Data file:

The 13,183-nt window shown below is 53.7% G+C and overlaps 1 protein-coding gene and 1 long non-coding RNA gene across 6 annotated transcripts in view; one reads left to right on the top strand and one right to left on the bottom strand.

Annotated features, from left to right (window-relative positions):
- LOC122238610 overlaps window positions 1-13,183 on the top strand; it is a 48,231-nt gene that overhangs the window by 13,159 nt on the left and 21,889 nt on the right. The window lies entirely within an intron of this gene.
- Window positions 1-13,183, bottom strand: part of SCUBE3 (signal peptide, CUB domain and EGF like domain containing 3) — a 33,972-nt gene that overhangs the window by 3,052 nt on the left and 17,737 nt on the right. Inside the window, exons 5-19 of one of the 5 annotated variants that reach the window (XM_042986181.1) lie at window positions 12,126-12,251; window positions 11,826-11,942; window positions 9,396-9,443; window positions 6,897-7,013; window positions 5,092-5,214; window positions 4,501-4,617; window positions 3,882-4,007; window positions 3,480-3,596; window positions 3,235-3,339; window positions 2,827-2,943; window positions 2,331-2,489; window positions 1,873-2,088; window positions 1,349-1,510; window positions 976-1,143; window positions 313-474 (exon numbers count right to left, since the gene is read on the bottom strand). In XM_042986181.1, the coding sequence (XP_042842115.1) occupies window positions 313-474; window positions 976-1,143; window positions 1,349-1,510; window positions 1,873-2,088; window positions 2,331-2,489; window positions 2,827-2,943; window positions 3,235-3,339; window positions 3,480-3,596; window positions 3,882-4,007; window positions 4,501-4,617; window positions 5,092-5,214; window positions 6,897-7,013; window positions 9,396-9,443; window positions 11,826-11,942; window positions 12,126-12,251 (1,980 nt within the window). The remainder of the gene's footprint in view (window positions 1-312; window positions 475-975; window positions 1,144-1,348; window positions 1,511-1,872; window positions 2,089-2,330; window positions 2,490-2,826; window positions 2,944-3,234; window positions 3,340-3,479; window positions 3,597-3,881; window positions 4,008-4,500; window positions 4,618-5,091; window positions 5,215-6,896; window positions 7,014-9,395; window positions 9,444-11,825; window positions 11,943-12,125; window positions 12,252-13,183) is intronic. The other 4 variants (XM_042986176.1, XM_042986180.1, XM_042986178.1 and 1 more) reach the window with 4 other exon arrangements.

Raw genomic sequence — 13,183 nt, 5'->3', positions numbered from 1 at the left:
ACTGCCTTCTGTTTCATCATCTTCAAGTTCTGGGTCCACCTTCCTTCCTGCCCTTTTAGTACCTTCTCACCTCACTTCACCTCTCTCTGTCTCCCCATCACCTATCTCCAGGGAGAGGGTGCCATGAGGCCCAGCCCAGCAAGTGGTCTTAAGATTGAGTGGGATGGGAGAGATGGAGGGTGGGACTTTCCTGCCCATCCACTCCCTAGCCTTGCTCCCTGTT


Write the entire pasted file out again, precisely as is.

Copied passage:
The 13,183-nt window shown below is 53.7% G+C and overlaps 1 protein-coding gene and 1 long non-coding RNA gene across 6 annotated transcripts in view; one reads left to right on the top strand and one right to left on the bottom strand.

Annotated features, from left to right (window-relative positions):
- LOC122238610 overlaps window positions 1-13,183 on the top strand; it is a 48,231-nt gene that overhangs the window by 13,159 nt on the left and 21,889 nt on the right. The window lies entirely within an intron of this gene.
- Window positions 1-13,183, bottom strand: part of SCUBE3 (signal peptide, CUB domain and EGF like domain containing 3) — a 33,972-nt gene that overhangs the window by 3,052 nt on the left and 17,737 nt on the right. Inside the window, exons 5-19 of one of the 5 annotated variants that reach the window (XM_042986181.1) lie at window positions 12,126-12,251; window positions 11,826-11,942; window positions 9,396-9,443; window positions 6,897-7,013; window positions 5,092-5,214; window positions 4,501-4,617; window positions 3,882-4,007; window positions 3,480-3,596; window positions 3,235-3,339; window positions 2,827-2,943; window positions 2,331-2,489; window positions 1,873-2,088; window positions 1,349-1,510; window positions 976-1,143; window positions 313-474 (exon numbers count right to left, since the gene is read on the bottom strand). In XM_042986181.1, the coding sequence (XP_042842115.1) occupies window positions 313-474; window positions 976-1,143; window positions 1,349-1,510; window positions 1,873-2,088; window positions 2,331-2,489; window positions 2,827-2,943; window positions 3,235-3,339; window positions 3,480-3,596; window positions 3,882-4,007; window positions 4,501-4,617; window positions 5,092-5,214; window positions 6,897-7,013; window positions 9,396-9,443; window positions 11,826-11,942; window positions 12,126-12,251 (1,980 nt within the window). The remainder of the gene's footprint in view (window positions 1-312; window positions 475-975; window positions 1,144-1,348; window positions 1,511-1,872; window positions 2,089-2,330; window positions 2,490-2,826; window positions 2,944-3,234; window positions 3,340-3,479; window positions 3,597-3,881; window positions 4,008-4,500; window positions 4,618-5,091; window positions 5,215-6,896; window positions 7,014-9,395; window positions 9,444-11,825; window positions 11,943-12,125; window positions 12,252-13,183) is intronic. The other 4 variants (XM_042986176.1, XM_042986180.1, XM_042986178.1 and 1 more) reach the window with 4 other exon arrangements.

Raw genomic sequence — 13,183 nt, 5'->3', positions numbered from 1 at the left:
ACTGCCTTCTGTTTCATCATCTTCAAGTTCTGGGTCCACCTTCCTTCCTGCCCTTTTAGTACCTTCTCACCTCACTTCACCTCTCTCTGTCTCCCCATCACCTATCTCCAGGGAGAGGGTGCCATGAGGCCCAGCCCAGCAAGTGGTCTTAAGATTGAGTGGGATGGGAGAGATGGAGGGTGGGACTTTCCTGCCCATCCACTCCCTAGCCTTGCTCCCTGTT